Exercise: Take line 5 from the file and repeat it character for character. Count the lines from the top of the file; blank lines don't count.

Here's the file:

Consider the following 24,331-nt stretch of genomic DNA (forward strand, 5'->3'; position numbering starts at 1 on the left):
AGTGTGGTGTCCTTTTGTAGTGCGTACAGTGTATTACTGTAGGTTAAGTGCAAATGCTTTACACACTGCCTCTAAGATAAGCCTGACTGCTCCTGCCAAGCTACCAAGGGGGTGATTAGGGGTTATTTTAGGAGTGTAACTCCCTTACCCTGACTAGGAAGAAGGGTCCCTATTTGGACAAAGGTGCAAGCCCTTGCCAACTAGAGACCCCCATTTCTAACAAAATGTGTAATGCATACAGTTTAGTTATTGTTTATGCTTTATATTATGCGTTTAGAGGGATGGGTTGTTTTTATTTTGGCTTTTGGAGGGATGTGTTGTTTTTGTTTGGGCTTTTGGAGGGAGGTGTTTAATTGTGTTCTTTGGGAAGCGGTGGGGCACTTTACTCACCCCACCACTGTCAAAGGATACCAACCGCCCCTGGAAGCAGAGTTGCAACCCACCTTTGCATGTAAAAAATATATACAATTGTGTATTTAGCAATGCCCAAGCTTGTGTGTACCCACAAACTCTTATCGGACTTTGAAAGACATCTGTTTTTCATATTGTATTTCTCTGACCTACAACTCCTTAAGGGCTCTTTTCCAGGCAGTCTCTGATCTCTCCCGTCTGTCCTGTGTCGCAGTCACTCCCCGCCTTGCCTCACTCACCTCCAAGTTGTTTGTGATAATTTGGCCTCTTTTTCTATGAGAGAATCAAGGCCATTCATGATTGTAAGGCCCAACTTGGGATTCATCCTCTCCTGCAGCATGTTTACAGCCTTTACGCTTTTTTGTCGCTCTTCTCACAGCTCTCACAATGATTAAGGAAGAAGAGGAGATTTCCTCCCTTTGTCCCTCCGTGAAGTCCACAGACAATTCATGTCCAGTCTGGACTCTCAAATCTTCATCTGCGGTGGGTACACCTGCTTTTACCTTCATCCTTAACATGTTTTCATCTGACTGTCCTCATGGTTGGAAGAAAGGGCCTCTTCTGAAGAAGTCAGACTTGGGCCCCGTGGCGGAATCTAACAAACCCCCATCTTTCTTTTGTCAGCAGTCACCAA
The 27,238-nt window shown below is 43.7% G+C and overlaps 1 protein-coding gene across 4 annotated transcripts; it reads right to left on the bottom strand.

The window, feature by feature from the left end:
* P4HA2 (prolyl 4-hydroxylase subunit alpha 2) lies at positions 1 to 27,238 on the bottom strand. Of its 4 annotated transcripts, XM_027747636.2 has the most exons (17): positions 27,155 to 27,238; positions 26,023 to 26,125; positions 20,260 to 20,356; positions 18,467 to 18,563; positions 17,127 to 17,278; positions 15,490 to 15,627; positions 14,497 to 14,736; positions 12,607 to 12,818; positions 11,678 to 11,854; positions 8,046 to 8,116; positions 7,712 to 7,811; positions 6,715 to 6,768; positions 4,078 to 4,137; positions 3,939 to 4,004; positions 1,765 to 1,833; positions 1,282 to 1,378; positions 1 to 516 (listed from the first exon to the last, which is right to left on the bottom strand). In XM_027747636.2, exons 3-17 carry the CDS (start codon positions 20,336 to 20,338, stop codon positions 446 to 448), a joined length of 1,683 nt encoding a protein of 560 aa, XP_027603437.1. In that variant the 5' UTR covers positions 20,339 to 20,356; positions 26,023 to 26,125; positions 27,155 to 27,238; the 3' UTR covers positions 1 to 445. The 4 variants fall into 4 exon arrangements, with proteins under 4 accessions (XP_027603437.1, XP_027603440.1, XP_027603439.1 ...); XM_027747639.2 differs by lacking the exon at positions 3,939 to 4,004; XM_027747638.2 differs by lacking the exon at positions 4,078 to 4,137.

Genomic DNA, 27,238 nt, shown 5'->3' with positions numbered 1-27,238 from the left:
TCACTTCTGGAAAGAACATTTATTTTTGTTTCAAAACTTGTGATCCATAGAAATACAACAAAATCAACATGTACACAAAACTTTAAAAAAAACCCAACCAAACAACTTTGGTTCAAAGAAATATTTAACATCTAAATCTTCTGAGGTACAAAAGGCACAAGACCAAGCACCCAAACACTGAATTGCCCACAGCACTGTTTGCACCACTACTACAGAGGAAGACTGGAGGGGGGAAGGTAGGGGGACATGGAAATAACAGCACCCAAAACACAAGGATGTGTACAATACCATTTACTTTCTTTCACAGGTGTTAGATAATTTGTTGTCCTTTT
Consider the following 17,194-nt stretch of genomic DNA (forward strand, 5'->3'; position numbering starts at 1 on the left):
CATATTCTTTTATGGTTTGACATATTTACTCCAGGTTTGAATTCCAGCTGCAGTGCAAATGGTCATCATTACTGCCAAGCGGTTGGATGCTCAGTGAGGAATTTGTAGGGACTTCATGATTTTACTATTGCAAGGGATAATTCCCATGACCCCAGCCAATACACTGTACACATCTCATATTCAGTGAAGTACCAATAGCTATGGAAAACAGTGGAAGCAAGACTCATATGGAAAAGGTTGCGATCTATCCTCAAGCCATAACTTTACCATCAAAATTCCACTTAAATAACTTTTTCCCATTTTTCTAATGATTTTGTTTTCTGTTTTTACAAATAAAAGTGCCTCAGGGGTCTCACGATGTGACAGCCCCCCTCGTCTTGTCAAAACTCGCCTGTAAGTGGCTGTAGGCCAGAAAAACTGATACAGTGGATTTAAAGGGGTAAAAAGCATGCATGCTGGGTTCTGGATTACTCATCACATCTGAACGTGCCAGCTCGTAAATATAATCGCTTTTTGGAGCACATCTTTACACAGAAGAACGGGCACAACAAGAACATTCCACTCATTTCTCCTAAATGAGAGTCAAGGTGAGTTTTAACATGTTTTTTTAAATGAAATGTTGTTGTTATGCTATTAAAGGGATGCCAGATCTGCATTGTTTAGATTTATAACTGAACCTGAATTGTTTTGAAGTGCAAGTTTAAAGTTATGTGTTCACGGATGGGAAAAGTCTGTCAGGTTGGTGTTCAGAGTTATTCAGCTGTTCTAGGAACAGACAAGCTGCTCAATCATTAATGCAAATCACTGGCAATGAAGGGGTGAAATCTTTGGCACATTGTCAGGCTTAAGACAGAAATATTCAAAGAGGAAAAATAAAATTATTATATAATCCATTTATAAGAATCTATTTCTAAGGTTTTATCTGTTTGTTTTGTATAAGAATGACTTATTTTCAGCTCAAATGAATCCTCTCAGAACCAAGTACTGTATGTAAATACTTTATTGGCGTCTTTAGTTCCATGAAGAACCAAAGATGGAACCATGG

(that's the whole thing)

* P4HA2 (prolyl 4-hydroxylase subunit alpha 2) lies at positions 1 to 27,238 on the bottom strand. Of its 4 annotated transcripts, XM_027747636.2 has the most exons (17): positions 27,155 to 27,238; positions 26,023 to 26,125; positions 20,260 to 20,356; positions 18,467 to 18,563; positions 17,127 to 17,278; positions 15,490 to 15,627; positions 14,497 to 14,736; positions 12,607 to 12,818; positions 11,678 to 11,854; positions 8,046 to 8,116; positions 7,712 to 7,811; positions 6,715 to 6,768; positions 4,078 to 4,137; positions 3,939 to 4,004; positions 1,765 to 1,833; positions 1,282 to 1,378; positions 1 to 516 (listed from the first exon to the last, which is right to left on the bottom strand). In XM_027747636.2, exons 3-17 carry the CDS (start codon positions 20,336 to 20,338, stop codon positions 446 to 448), a joined length of 1,683 nt encoding a protein of 560 aa, XP_027603437.1. In that variant the 5' UTR covers positions 20,339 to 20,356; positions 26,023 to 26,125; positions 27,155 to 27,238; the 3' UTR covers positions 1 to 445. The 4 variants fall into 4 exon arrangements, with proteins under 4 accessions (XP_027603437.1, XP_027603440.1, XP_027603439.1 ...); XM_027747639.2 differs by lacking the exon at positions 3,939 to 4,004; XM_027747638.2 differs by lacking the exon at positions 4,078 to 4,137.